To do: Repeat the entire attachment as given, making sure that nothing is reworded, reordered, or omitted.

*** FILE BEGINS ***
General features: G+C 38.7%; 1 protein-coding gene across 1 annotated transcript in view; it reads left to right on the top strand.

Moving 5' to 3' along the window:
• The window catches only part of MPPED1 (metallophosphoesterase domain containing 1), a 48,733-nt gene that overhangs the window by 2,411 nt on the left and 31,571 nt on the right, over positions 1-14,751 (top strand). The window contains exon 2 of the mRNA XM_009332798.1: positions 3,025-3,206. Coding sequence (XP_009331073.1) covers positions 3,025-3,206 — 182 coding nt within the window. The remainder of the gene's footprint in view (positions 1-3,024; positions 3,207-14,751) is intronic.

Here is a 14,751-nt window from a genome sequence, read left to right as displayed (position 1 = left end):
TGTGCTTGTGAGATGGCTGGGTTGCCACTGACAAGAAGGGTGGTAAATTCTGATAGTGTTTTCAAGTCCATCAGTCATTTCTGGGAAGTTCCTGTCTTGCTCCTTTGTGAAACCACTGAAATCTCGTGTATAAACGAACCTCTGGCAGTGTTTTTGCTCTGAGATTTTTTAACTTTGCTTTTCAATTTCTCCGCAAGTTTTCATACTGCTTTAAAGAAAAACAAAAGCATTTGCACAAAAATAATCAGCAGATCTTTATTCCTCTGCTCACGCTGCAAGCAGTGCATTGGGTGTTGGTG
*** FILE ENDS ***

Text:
General features: G+C 38.7%; 1 protein-coding gene across 1 annotated transcript in view; it reads left to right on the top strand.

Moving 5' to 3' along the window:
• The window catches only part of MPPED1 (metallophosphoesterase domain containing 1), a 48,733-nt gene that overhangs the window by 2,411 nt on the left and 31,571 nt on the right, over positions 1-14,751 (top strand). The window contains exon 2 of the mRNA XM_009332798.1: positions 3,025-3,206. Coding sequence (XP_009331073.1) covers positions 3,025-3,206 — 182 coding nt within the window. The remainder of the gene's footprint in view (positions 1-3,024; positions 3,207-14,751) is intronic.

Here is a 14,751-nt window from a genome sequence, read left to right as displayed (position 1 = left end):
TGTGCTTGTGAGATGGCTGGGTTGCCACTGACAAGAAGGGTGGTAAATTCTGATAGTGTTTTCAAGTCCATCAGTCATTTCTGGGAAGTTCCTGTCTTGCTCCTTTGTGAAACCACTGAAATCTCGTGTATAAACGAACCTCTGGCAGTGTTTTTGCTCTGAGATTTTTTAACTTTGCTTTTCAATTTCTCCGCAAGTTTTCATACTGCTTTAAAGAAAAACAAAAGCATTTGCACAAAAATAATCAGCAGATCTTTATTCCTCTGCTCACGCTGCAAGCAGTGCATTGGGTGTTGGTG